I don’t know much about God, or Gods in general; I only know what I have read and what others are happy to tell me. But I began wondering a day or so ago about the following question: do Gods have souls? The question is fraught with difficulties—defining God and defining the soul being the biggest two. Some Christian readers may even think it a silly question because the Bible describes God as spirit (John 4:24). Is it possible for spirits to have souls? In the Christian West we popularly think of ourselves as “having” souls; that is to say, an eternal immaterial aspect of a human being that leaves the material body on death. But God in the Judeo-Christian tradition does not have a material body, so how could God have a soul? Spirits (if spirits there be) have neither shape nor distinguishing form. So how can invisible spirit be indwelled by a shapeless, formless soul? The Bible says that we human beings are created “in the image of God” (Gen 1:26-27; 5:1-3; 9:6); so if we have a soul wouldn’t it logically follow that God, our prototype, also has a soul? Perhaps we do not have (as we think) souls (psyche) in the Greek sense:
In Homer the psyche is what leaves the body on death (i.e. life, or breath?) but also an insubstantial image of the dead person existing in Hades and emphatically not something alive. But some vague idea of psyche as the essence of the individual, capable of surviving the body (and perhaps entering another) is well established by the 5th century B.C.E.1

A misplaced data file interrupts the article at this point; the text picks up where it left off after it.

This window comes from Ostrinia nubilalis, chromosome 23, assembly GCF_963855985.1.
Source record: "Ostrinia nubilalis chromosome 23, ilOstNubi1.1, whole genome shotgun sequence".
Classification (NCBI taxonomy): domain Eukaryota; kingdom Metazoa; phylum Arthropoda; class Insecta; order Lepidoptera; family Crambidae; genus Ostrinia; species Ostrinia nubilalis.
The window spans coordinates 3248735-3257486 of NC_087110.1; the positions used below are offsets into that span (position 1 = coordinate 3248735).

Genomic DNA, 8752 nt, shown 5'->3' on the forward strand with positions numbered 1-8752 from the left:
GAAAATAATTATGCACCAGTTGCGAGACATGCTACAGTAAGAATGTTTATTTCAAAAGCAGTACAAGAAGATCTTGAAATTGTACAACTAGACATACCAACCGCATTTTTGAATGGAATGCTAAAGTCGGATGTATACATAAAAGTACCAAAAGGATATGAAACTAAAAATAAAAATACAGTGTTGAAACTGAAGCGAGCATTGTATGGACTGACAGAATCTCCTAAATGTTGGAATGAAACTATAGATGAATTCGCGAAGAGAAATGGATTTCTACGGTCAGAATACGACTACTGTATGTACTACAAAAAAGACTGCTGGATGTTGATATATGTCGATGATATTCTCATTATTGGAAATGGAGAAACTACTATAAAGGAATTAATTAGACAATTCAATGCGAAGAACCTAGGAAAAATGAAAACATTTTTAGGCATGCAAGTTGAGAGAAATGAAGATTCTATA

Like God, soul is also a slippery concept. We human beings don’t all agree that there is an eternal immaterial aspect of the human being that leaves the body on death. There most certainly is, however, an animating principle in all living beings, which the authors of Genesis recognized as appertaining to Adam (Gen 2:7): “The Lord God formed man of dust from the ground, and breathed into his nostrils the breath of life; and man became a living soul” (which is translated in the RSV as “being”).2 Adam was created a living soul (psyche is the Greek word; nephesh is the Hebrew word). So perhaps we do not “have” soul; we are soul; that is, we are simply animated matter having no eternal aspect and when our matter loses its animation (i.e., dies) our matter returns to the dust from whence it came—at least that appears to be the Hebrew concept.
There is a third way of thinking about “soul” that I want to consider in connection with the question do Gods have souls. Soul by this third (dictionary) definition is “a strong positive feeling (as of intense sensitivity and emotional fervor) conveyed especially by black American performers,”3 particularly in “soul music,” which “is characterized by intensity of feelings and earthiness.”4 Soul by this last definition suggests, among other things, the capability of being touched to the core, among other things, by tragedies of the human condition. Does God in Western religious traditions evince such a capability? We find a few such moments in his youth during the Israelite phase of his maturation process into Christianity. Since his conversion to Christianity, however, some of his earliest votaries have been far more optimistic as to God’s ability to be deeply touched by the tragedies of the human condition; nevertheless, before his conversion, God’s behavior as depicted in the Old Testament was scarcely up to Christian standards.